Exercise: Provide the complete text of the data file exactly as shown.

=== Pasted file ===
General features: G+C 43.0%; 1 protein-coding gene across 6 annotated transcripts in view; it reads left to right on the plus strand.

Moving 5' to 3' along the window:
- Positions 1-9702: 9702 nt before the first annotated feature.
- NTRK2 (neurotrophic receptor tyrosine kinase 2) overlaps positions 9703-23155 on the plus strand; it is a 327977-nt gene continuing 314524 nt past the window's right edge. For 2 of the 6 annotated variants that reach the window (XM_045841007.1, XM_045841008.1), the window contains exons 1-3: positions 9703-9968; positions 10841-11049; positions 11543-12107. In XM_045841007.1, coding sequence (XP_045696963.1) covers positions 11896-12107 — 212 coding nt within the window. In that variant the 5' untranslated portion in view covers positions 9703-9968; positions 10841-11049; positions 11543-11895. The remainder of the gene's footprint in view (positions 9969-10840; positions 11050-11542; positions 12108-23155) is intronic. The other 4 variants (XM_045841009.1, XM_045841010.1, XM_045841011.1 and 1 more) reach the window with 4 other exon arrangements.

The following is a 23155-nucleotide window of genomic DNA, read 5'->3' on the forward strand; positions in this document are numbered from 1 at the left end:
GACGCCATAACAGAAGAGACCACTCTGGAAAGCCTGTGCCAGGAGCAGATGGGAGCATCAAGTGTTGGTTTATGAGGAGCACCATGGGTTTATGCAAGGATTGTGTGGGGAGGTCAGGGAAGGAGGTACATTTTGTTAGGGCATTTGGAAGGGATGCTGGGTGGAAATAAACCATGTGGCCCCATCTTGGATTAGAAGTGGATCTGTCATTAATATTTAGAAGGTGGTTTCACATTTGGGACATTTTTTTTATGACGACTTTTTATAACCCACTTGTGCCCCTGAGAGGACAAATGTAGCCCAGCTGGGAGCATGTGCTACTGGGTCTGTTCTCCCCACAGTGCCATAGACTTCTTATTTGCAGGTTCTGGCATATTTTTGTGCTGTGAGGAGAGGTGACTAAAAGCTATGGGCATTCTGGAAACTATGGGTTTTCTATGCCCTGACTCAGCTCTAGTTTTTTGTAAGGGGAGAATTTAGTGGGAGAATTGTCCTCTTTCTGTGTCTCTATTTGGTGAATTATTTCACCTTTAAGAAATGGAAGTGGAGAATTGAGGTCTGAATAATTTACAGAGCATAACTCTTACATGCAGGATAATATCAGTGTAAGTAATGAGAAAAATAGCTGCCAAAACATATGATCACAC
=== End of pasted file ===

General features: G+C 43.0%; 1 protein-coding gene across 6 annotated transcripts in view; it reads left to right on the plus strand.

Moving 5' to 3' along the window:
- Positions 1-9702: 9702 nt before the first annotated feature.
- NTRK2 (neurotrophic receptor tyrosine kinase 2) overlaps positions 9703-23155 on the plus strand; it is a 327977-nt gene continuing 314524 nt past the window's right edge. For 2 of the 6 annotated variants that reach the window (XM_045841007.1, XM_045841008.1), the window contains exons 1-3: positions 9703-9968; positions 10841-11049; positions 11543-12107. In XM_045841007.1, coding sequence (XP_045696963.1) covers positions 11896-12107 — 212 coding nt within the window. In that variant the 5' untranslated portion in view covers positions 9703-9968; positions 10841-11049; positions 11543-11895. The remainder of the gene's footprint in view (positions 9969-10840; positions 11050-11542; positions 12108-23155) is intronic. The other 4 variants (XM_045841009.1, XM_045841010.1, XM_045841011.1 and 1 more) reach the window with 4 other exon arrangements.

The following is a 23155-nucleotide window of genomic DNA, read 5'->3' on the forward strand; positions in this document are numbered from 1 at the left end:
GACGCCATAACAGAAGAGACCACTCTGGAAAGCCTGTGCCAGGAGCAGATGGGAGCATCAAGTGTTGGTTTATGAGGAGCACCATGGGTTTATGCAAGGATTGTGTGGGGAGGTCAGGGAAGGAGGTACATTTTGTTAGGGCATTTGGAAGGGATGCTGGGTGGAAATAAACCATGTGGCCCCATCTTGGATTAGAAGTGGATCTGTCATTAATATTTAGAAGGTGGTTTCACATTTGGGACATTTTTTTTATGACGACTTTTTATAACCCACTTGTGCCCCTGAGAGGACAAATGTAGCCCAGCTGGGAGCATGTGCTACTGGGTCTGTTCTCCCCACAGTGCCATAGACTTCTTATTTGCAGGTTCTGGCATATTTTTGTGCTGTGAGGAGAGGTGACTAAAAGCTATGGGCATTCTGGAAACTATGGGTTTTCTATGCCCTGACTCAGCTCTAGTTTTTTGTAAGGGGAGAATTTAGTGGGAGAATTGTCCTCTTTCTGTGTCTCTATTTGGTGAATTATTTCACCTTTAAGAAATGGAAGTGGAGAATTGAGGTCTGAATAATTTACAGAGCATAACTCTTACATGCAGGATAATATCAGTGTAAGTAATGAGAAAAATAGCTGCCAAAACATATGATCACAC